Every surface has now been painted, scrubbed, vacuumed or dusted. Did you ever know how much dust accumulates on top of the pipes in the ceiling? Don’t see that on any TV cleaning commercial. Every tea cup, coffee mug, greeting card box and jar has been sorted out down to the last pin, thumb tack, paperclip, or penny, one by one by one. No mass dumping allowed because a still usable paperclip is a thing of beauty when needed. Rogue pony beads have been rescued from the cracks in the floor and sorted into bags by color. For some reason the Shop Vac does not eat them so they have to be fished out by ….a bent paperclip! And I knew just where to find one! What is the downside to this process? Creativity flows while immersed in the mess, but once all is neat and tidy, it becomes very difficult to A) find anything ; B) want to mess it all up again; C) remember what the idea was at the time; D) stay here any longer working on a pasty prison pallor with hands swollen and bleeding.

So what buried treasures were unearthed during my excavation?  How about my Driver’s Ed certificate from 1976 signed by the principle? Bet that will come in handy should anybody question my driving.  Student ID cards when your social security number was on them.  Name tags from various jobs when all anybody needed was your name and the store logo complete with a rusty pin on the back. I don’t think lanyards had been invented yet. Scrapbooks done the old fashioned way and now falling apart (shout out to Diane Belfiglio, I found a postcard from your show at Fiori Gallery when you look about 12 years old).  The real treasures however are the handwritten letters from my Grandmother, thank you notes from children I taught who probably have kids of their own by now, recipe cards in my mom’s handwriting when such things were passed along to record favorite family meals. Letters from people who have passed on but whose words and thoughts will remain here on earth, able to be held in one’s hand.  I am afraid that our children today will not have such gifts to cherish. Who writes a letter anymore, let alone in cursive?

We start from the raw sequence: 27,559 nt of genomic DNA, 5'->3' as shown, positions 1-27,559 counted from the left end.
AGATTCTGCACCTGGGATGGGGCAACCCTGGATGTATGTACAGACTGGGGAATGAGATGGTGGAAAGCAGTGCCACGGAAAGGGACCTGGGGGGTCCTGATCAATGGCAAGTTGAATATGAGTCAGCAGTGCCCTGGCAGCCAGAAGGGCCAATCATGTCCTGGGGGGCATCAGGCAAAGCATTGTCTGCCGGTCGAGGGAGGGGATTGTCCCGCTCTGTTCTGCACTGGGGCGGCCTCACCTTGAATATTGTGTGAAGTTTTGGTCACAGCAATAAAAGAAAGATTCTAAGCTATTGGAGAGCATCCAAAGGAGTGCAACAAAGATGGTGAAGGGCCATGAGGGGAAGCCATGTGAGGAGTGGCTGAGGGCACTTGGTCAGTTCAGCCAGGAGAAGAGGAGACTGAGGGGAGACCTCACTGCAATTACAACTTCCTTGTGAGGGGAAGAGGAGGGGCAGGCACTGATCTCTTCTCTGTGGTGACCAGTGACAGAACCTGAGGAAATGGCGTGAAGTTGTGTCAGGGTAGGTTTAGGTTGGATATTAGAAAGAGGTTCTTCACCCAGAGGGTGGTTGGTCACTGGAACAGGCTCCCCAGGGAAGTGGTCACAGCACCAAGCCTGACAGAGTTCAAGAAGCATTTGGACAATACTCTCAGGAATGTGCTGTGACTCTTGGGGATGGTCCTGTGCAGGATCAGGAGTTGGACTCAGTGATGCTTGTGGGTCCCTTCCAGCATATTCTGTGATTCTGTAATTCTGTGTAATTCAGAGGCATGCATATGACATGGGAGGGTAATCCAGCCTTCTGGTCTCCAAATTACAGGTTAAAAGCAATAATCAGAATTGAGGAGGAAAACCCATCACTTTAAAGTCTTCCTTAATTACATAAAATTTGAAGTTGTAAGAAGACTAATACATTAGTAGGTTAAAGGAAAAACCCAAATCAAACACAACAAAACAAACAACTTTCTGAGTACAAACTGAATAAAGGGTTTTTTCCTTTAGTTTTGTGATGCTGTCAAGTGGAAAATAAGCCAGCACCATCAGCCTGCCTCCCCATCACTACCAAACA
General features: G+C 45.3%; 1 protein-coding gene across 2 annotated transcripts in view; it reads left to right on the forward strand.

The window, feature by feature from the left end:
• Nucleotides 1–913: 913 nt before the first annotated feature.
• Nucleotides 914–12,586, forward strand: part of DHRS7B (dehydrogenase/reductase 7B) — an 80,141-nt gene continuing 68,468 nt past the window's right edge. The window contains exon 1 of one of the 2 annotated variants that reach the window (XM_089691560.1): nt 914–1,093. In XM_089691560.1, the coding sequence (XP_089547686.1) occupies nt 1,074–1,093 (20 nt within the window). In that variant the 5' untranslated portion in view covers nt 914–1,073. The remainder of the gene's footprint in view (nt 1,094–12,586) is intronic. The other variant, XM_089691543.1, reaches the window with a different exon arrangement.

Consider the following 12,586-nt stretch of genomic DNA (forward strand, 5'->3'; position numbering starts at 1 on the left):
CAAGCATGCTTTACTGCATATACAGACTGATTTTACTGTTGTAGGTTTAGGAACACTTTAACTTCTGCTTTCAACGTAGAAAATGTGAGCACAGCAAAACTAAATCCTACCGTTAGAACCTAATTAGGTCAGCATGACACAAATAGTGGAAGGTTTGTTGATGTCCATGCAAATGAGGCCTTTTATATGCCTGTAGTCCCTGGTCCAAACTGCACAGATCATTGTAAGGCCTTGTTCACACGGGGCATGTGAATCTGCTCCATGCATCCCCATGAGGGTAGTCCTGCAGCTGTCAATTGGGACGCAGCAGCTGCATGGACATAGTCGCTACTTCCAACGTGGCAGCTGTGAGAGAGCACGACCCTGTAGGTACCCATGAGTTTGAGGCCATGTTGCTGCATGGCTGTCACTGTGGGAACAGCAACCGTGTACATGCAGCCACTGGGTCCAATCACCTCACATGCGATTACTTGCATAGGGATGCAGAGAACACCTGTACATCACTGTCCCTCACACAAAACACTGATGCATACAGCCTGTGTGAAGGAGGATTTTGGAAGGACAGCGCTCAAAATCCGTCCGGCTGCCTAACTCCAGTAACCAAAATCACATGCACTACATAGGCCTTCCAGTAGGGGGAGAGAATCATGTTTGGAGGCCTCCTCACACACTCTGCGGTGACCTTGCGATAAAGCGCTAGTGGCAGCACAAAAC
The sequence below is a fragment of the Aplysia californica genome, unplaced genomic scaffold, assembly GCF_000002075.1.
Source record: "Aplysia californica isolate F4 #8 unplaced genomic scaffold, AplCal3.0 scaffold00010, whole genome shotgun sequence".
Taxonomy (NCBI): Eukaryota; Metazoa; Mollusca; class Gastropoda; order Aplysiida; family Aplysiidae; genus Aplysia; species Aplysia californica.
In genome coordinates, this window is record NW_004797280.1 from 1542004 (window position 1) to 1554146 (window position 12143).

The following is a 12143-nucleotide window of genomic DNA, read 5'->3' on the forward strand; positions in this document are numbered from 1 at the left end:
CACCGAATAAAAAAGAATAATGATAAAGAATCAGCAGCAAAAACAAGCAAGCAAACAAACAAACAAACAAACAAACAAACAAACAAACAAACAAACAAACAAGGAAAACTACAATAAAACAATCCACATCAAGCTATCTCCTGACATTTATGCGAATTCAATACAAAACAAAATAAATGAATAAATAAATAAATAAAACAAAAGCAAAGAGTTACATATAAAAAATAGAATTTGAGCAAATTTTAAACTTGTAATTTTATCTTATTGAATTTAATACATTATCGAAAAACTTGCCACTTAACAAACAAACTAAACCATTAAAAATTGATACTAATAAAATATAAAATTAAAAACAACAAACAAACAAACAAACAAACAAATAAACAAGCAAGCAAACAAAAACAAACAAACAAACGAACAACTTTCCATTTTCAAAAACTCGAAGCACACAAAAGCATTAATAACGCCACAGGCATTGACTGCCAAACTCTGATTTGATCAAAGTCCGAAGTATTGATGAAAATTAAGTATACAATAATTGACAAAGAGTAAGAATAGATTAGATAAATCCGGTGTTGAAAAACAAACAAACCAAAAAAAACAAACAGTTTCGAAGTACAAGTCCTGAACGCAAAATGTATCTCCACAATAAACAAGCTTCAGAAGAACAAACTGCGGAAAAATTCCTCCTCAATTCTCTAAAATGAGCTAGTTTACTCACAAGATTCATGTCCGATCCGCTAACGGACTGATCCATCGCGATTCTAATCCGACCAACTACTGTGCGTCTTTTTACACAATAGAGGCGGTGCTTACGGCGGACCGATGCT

Only a few files remain to be sorted as part of round one (round two is to go back through all the bins and boxes organizing their contents for clarity). However, much like my solution to accounting class way back when, once the final numbers are done and it still does not balance, toss it all into “petty cash” and order a pizza. That plan worked well enough to get me an A- in the class (probably because the Prof just wanted that annoying art major out of his front row). I plan to establish a “petty cash” bin later today for the stuff that is not trash, not treasure, and not categorized. I can deal with it the next time I need to dust the pipes…..say another 19 years from now……?